LONG BEACH, Calif. — Nontraditional students are becoming the norm when it comes to students on campus: returning adults, veterans, parents and students without a high school diploma. Many are working full-time jobs, and some struggle to find a safe place to sleep every night.
"I felt embarrassed. I felt embarrassed because I was trying to go to McDonald's. I was going to Walmart, trying to sit in the parking lot and do my homework," said Patricia Lopez, a student at Long Beach City College (LBCC).
Students like Lopez are stuck in an endless cycle outside the classroom, trying to secure meals, a shower, and peace of mind. When trying to meet the most basic needs, education often takes a back seat.
"Trying to find a safe space to park, making sure your stuff is secure, always stressing about who's out there, who's going to come try and steal my car, even," said Lopez. "I was out on the streets, barely getting by with gas."
A college student and mother, she's among the nearly 4 million undergraduates who are raising children. While this month marks eight years of sobriety for Lopez, she's been in and out of homelessness after leaving an abusive home.
"It's been an existing problem that's been exacerbated by the pandemic," said Uduak-Joe Ntuk, president of the Long Beach Community College Board of Trustees. "And we were looking for, what can we do now to help provide services for students?"
A 2016 survey identified 6 to 10 percent of the LBCC student body was homeless at any time during the academic year, which Ntuk says could be up to 2,500 students.
In a nationwide study last year, 48 percent of college students reported housing insecurity in the previous year.
"We have students right now that need help today. And that's our goal, to help our current students succeed. And we can't wait five more years," said Ntuk.
The campus launched a pilot Safe Parking Program for students to sleep in their vehicles overnight in a secure campus location. School officials say it's the first of its kind in the region at a community college.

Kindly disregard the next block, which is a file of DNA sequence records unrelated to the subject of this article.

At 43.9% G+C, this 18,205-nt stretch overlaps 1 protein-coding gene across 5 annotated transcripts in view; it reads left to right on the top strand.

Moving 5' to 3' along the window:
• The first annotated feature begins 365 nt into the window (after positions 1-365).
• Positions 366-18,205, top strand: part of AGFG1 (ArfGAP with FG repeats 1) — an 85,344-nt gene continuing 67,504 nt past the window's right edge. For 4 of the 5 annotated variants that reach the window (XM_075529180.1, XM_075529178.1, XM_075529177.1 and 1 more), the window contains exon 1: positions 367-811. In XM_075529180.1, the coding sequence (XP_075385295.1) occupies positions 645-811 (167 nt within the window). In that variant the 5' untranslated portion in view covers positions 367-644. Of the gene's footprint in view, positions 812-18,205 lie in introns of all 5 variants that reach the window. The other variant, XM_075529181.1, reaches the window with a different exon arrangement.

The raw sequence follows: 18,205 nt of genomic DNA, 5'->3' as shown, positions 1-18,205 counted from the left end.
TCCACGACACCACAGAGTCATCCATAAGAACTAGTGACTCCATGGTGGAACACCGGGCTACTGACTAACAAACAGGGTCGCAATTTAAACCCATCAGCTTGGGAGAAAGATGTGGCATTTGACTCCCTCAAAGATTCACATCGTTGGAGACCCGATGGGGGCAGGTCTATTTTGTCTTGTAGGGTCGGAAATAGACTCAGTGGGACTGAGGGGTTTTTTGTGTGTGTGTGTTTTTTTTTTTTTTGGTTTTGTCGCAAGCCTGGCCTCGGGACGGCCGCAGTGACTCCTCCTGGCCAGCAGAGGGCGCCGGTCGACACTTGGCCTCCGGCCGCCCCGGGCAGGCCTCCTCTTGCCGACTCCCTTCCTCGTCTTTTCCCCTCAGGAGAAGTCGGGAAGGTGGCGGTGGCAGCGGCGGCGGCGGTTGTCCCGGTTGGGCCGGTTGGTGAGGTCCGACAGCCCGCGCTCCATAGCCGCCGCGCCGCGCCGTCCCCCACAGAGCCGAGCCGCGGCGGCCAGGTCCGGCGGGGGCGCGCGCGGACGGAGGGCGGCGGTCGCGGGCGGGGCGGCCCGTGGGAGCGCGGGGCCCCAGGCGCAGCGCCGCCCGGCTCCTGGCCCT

All currently enrolled students who are experiencing homelessness are eligible to stay in the secured parking structure, seven nights a week, between 10 p.m. and 7 a.m. They have access to free Wi-Fi, electrical outlets, restrooms and showers.
"The students who come into our safe parking pilot program, this is an opportunity for us to do interventions with them and provide assessment and wrap-around services," said Ntuk. "Is there somewhere else we can help move them that's more permanent supportive housing or temporary housing?"
He says this is a temporary solution as the school works to build student housing.
"Being able to have a shower, being able to have the restroom available to you, being able to have security, it gives the students peace of mind," said Lopez.
While the pilot program doesn't allow students to have children sleeping in their vehicles with them, the college helped Lopez and her daughter secure an apartment. They've also provided hot meals and groceries through the school's basic needs program, equipping Lopez with the tools to finish what she started.
"I haven't gotten my grades yet for this semester, but last semester I was all As. I have a 3.6 GPA right now, I'm in an honors society," said Lopez.
She'll graduate in June with an Associate's Degree in drug and alcohol counseling and plans on continuing her education at Cal State Long Beach.
"It felt, it felt so good," said Lopez. "Because I was getting help with building my foundation."